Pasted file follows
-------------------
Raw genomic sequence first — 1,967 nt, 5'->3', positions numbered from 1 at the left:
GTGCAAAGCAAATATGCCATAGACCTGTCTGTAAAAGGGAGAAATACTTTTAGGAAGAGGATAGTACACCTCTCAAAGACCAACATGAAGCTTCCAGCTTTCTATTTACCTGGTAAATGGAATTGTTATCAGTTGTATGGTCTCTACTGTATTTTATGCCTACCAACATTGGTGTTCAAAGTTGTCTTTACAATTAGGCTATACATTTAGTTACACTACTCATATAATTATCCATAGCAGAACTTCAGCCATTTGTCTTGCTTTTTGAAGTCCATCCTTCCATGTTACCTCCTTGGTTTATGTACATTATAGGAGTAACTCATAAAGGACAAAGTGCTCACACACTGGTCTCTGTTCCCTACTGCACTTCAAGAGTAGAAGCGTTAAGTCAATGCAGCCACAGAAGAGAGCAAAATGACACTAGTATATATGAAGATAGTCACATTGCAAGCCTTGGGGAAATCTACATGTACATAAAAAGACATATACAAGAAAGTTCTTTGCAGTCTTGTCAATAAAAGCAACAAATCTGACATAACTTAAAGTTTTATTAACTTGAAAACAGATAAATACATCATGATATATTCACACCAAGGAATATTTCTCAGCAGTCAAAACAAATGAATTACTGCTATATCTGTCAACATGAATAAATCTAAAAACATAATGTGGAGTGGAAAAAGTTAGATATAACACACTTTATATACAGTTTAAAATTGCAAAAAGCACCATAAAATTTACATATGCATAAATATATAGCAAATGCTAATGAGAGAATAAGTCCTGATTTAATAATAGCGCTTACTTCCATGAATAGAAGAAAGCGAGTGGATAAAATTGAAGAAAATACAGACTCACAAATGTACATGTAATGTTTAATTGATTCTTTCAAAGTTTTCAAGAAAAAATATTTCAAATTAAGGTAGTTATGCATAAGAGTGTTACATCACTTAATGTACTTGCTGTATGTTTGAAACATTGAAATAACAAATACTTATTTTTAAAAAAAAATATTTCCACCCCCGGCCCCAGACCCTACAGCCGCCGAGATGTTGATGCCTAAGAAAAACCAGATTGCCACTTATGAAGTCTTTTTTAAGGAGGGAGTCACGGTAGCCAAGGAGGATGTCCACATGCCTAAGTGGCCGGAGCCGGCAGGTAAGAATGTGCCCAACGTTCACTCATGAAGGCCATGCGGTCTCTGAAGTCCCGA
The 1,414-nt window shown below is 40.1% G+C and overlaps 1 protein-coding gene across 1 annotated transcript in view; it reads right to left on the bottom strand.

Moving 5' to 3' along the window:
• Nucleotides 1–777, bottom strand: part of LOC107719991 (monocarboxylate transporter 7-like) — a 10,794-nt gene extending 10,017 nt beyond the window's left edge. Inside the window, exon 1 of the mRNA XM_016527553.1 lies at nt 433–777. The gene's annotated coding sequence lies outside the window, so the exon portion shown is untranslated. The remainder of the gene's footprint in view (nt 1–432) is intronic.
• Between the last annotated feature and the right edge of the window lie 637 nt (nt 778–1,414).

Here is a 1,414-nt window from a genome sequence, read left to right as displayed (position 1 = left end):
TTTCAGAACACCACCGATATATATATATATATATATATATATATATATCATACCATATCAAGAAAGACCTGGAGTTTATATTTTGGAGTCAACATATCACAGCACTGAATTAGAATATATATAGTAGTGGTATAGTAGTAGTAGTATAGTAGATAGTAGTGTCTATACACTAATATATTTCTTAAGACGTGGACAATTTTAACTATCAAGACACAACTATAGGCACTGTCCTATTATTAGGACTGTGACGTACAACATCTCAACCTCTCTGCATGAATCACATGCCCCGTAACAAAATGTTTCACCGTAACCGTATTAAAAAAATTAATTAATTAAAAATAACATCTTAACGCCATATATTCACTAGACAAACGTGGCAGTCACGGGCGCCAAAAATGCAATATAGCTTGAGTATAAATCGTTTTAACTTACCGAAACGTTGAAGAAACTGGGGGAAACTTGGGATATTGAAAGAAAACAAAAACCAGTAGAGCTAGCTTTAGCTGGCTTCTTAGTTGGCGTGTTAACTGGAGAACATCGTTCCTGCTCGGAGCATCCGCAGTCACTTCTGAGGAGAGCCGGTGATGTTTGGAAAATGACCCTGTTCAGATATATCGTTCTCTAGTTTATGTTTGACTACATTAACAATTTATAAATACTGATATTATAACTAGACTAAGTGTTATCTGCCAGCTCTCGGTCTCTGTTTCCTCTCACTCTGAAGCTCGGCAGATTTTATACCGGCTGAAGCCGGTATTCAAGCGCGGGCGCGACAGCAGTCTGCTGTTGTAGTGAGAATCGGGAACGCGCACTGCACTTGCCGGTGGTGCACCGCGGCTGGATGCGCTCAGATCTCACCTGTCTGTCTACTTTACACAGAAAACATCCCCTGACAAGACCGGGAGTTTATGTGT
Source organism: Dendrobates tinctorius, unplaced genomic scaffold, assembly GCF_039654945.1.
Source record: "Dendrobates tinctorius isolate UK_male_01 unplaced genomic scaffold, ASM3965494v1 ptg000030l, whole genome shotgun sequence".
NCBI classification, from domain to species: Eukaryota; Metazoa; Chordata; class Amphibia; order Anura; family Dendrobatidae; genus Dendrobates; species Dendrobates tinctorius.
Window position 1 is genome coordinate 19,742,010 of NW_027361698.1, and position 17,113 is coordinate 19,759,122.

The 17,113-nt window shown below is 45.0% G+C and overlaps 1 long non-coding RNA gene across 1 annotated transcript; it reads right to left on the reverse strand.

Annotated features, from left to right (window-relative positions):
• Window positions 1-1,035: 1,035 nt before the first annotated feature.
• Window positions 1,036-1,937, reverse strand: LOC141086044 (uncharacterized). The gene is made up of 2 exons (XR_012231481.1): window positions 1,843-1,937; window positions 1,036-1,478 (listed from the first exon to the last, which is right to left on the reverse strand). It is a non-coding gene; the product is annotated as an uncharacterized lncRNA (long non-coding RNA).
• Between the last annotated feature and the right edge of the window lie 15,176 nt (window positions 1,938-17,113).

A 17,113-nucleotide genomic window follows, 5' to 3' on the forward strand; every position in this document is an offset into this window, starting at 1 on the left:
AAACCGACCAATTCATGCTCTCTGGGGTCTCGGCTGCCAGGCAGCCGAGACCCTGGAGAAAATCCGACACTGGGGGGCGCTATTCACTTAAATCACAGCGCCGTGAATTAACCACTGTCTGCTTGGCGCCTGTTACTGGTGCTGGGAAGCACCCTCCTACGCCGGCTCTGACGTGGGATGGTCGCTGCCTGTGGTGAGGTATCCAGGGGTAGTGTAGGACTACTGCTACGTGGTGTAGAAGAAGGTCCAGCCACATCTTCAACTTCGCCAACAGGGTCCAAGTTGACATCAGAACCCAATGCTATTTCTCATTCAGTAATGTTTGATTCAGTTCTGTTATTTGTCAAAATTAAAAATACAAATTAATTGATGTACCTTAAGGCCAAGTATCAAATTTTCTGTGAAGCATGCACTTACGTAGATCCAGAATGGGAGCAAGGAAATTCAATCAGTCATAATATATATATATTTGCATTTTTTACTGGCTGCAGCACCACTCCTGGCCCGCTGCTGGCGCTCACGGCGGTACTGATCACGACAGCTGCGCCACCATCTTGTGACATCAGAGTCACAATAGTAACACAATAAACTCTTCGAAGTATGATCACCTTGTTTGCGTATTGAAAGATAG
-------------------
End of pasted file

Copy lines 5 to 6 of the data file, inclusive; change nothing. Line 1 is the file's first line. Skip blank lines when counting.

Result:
• Nucleotides 1–777, bottom strand: part of LOC107719991 (monocarboxylate transporter 7-like) — a 10,794-nt gene extending 10,017 nt beyond the window's left edge. Inside the window, exon 1 of the mRNA XM_016527553.1 lies at nt 433–777. The gene's annotated coding sequence lies outside the window, so the exon portion shown is untranslated. The remainder of the gene's footprint in view (nt 1–432) is intronic.
• Between the last annotated feature and the right edge of the window lie 637 nt (nt 778–1,414).